The South African Mint is the official mint of the Republic of South Africa and is wholly owned by the South African Reserve Bank. It produces the country's circulation and commemorative coins. In addition to that, the mint also produces coins exclusively for international markets. Furthermore, it supplies coin blanks to other mints in many countries throughout the world. Internationally, the South African Mint is mainly known for its production of the Krugerrand gold coins that are still the world's most actively traded gold bullion coins. The mint produces all proof Krugerrands on its own. The brilliant unciculated bullion version of the Gold Krugerrand is manufactured jointly with the Rand Refinery however.
The current place of production of the South African Mint is located at Old Johannesburg Road | Gateway in the city of Centurion (Gauteng province near Pretoria) since October 1992. Until then, mintage had taken place at the country's historic mint on 103 Visagie Street in Pretoria.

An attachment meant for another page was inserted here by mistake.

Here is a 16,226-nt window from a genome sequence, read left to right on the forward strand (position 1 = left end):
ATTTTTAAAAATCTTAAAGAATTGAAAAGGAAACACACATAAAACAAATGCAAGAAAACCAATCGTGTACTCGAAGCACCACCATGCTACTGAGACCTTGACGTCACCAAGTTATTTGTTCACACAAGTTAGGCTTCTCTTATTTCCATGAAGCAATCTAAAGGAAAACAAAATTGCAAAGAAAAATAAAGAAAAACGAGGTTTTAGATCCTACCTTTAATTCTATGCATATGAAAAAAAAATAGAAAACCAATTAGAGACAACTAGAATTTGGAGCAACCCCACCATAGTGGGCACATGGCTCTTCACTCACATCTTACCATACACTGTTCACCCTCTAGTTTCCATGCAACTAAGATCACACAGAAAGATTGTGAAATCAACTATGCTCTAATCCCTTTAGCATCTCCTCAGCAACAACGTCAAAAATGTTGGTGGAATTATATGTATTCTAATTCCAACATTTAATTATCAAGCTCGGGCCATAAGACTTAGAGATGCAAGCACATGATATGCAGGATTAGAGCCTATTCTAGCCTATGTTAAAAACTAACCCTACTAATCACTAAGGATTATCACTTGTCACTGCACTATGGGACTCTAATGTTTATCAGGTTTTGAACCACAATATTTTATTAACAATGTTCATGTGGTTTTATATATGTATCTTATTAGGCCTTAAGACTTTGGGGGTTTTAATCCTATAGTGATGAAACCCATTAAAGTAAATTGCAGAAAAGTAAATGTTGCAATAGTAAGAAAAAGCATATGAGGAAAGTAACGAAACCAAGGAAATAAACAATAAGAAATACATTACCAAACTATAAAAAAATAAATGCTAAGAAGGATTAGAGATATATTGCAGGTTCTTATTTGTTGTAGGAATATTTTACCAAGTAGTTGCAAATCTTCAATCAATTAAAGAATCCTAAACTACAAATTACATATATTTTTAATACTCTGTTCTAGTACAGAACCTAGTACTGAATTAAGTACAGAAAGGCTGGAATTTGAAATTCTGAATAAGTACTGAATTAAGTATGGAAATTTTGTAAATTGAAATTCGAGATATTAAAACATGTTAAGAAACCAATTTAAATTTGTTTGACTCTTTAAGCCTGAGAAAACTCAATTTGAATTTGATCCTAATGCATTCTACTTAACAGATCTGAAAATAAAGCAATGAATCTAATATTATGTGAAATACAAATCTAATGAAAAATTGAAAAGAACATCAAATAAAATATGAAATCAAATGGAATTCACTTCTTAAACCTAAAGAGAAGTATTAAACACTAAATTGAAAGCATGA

The production facilities at Centurion have a public section (and shop) that can be visited but a visit of the attached museum requires pre-booking. The visiting hours are: Monday 1 pm - 4 pm, Tuesday to Friday 9 am - 4 pm, Saturday to Sunday and public holidays 10 am - 2 pm. The shop and museum that together make up the Coin World in Centurion are located right next to the coin factory. During a visit, a guide will show you through the museum where you can admire a display of South African coins, old working minting machinery like the 1891 "Oom Paul" minting press (one of the world’s oldest working mint presses) as well as various artworks and antique furniture. You can even strike your own proof coin on the "Oom Paul" minting press!